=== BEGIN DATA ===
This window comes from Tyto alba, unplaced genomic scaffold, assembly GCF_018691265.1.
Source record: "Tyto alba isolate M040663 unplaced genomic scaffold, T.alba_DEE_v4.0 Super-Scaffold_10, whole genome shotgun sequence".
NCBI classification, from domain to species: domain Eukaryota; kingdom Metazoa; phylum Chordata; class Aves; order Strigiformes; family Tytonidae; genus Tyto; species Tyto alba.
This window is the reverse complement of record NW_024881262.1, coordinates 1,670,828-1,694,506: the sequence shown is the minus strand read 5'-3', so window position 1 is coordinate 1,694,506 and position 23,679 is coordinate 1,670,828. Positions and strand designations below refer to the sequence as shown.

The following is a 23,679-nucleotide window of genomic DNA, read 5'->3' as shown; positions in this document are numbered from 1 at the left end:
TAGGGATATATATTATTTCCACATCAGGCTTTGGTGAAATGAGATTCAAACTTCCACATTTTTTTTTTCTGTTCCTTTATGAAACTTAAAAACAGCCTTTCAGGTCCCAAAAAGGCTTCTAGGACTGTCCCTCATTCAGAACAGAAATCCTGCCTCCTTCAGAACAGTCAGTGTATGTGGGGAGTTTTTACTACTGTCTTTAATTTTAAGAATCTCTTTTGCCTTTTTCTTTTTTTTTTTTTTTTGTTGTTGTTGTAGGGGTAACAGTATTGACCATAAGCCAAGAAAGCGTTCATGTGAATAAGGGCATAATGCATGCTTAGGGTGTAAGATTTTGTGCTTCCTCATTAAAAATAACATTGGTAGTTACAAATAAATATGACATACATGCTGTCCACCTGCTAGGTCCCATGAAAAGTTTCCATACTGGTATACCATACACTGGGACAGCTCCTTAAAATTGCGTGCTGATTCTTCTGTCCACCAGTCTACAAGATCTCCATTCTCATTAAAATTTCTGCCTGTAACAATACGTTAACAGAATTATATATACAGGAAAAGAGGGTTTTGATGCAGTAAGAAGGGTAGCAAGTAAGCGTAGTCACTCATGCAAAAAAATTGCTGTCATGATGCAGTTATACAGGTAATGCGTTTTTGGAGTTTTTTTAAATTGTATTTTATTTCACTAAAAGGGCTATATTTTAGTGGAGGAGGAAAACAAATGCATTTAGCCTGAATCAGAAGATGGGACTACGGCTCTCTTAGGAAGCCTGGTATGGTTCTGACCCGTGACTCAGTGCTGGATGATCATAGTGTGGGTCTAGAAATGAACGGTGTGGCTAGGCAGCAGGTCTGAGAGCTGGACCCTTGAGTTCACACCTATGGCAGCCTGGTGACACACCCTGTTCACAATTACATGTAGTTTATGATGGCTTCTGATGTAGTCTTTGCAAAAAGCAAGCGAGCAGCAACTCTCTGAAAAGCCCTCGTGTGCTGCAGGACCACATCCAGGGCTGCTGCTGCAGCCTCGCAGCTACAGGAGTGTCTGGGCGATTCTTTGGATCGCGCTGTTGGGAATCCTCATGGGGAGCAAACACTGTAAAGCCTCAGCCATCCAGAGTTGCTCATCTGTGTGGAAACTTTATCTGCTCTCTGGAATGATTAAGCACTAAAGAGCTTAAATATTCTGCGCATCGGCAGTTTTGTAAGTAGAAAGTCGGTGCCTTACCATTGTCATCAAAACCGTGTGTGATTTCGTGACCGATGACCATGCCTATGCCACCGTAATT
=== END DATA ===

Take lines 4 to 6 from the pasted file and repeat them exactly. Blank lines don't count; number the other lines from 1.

This window is the reverse complement of record NW_024881262.1, coordinates 1,670,828-1,694,506: the sequence shown is the minus strand read 5'-3', so window position 1 is coordinate 1,694,506 and position 23,679 is coordinate 1,670,828. Positions and strand designations below refer to the sequence as shown.

The following is a 23,679-nucleotide window of genomic DNA, read 5'->3' as shown; positions in this document are numbered from 1 at the left end:
TAGGGATATATATTATTTCCACATCAGGCTTTGGTGAAATGAGATTCAAACTTCCACATTTTTTTTTTCTGTTCCTTTATGAAACTTAAAAACAGCCTTTCAGGTCCCAAAAAGGCTTCTAGGACTGTCCCTCATTCAGAACAGAAATCCTGCCTCCTTCAGAACAGTCAGTGTATGTGGGGAGTTTTTACTACTGTCTTTAATTTTAAGAATCTCTTTTGCCTTTTTCTTTTTTTTTTTTTTTTGTTGTTGTTGTAGGGGTAACAGTATTGACCATAAGCCAAGAAAGCGTTCATGTGAATAAGGGCATAATGCATGCTTAGGGTGTAAGATTTTGTGCTTCCTCATTAAAAATAACATTGGTAGTTACAAATAAATATGACATACATGCTGTCCACCTGCTAGGTCCCATGAAAAGTTTCCATACTGGTATACCATACACTGGGACAGCTCCTTAAAATTGCGTGCTGATTCTTCTGTCCACCAGTCTACAAGATCTCCATTCTCATTAAAATTTCTGCCTGTAACAATACGTTAACAGAATTATATATACAGGAAAAGAGGGTTTTGATGCAGTAAGAAGGGTAGCAAGTAAGCGTAGTCACTCATGCAAAAAAATTGCTGTCATGATGCAGTTATACAGGTAATGCGTTTTTGGAGTTTTTTTAAATTGTATTTTATTTCACTAAAAGGGCTATATTTTAGTGGAGGAGGAAAACAAATGCATTTAGCCTGAATCAGAAGATGGGACTACGGCTCTCTTAGGAAGCCTGGTATGGTTCTGACCCGTGACTCAGTGCTGGATGATCATAGTGTGGGTCTAGAAATGAACGGTGTGGCTAGGCAGCAGGTCTGAGAGCTGGACCCTTGAGTTCACACCTATGGCAGCCTGGTGACACACCCTGTTCACAATTACATGTAGTTTATGATGGCTTCTGATGTAGTCTTTGCAAAAAGCAAGCGAGCAGCAACTCTCTGAAAAGCCCTCGTGTGCTGCAGGACCACATCCAGGGCTGCTGCTGCAGCCTCGCAGCTACAGGAGTGTCTGGGCGATTCTTTGGATCGCGCTGTTGGGAATCCTCATGGGGAGCAAACACTGTAAAGCCTCAGCCATCCAGAGTTGCTCATCTGTGTGGAAACTTTATCTGCTCTCTGGAATGATTAAGCACTAAAGAGCTTAAATATTCTGCGCATCGGCAGTTTTGTAAGTAGAAAGTCGGTGCCTTACCATTGTCATCAAAACCGTGTGTGATTTCGTGACCGATGACCATGCCTATGCCACCGTAATT